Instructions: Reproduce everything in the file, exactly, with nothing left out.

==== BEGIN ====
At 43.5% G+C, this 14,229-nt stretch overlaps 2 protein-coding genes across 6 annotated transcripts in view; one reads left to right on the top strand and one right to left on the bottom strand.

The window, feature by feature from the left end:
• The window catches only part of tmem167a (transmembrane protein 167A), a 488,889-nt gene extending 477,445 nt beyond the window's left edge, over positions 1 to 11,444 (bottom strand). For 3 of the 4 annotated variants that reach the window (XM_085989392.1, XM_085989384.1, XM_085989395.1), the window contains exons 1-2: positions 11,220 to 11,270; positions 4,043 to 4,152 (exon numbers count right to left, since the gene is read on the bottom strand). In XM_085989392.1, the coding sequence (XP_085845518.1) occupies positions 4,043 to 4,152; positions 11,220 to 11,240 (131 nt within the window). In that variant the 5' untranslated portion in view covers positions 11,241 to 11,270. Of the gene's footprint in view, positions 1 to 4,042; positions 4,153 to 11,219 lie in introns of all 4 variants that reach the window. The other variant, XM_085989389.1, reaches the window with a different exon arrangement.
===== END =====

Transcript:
At 43.5% G+C, this 14,229-nt stretch overlaps 2 protein-coding genes across 6 annotated transcripts in view; one reads left to right on the top strand and one right to left on the bottom strand.

The window, feature by feature from the left end:
• The window catches only part of tmem167a (transmembrane protein 167A), a 488,889-nt gene extending 477,445 nt beyond the window's left edge, over positions 1 to 11,444 (bottom strand). For 3 of the 4 annotated variants that reach the window (XM_085989392.1, XM_085989384.1, XM_085989395.1), the window contains exons 1-2: positions 11,220 to 11,270; positions 4,043 to 4,152 (exon numbers count right to left, since the gene is read on the bottom strand). In XM_085989392.1, the coding sequence (XP_085845518.1) occupies positions 4,043 to 4,152; positions 11,220 to 11,240 (131 nt within the window). In that variant the 5' untranslated portion in view covers positions 11,241 to 11,270. Of the gene's footprint in view, positions 1 to 4,042; positions 4,153 to 11,219 lie in introns of all 4 variants that reach the window. The other variant, XM_085989389.1, reaches the window with a different exon arrangement.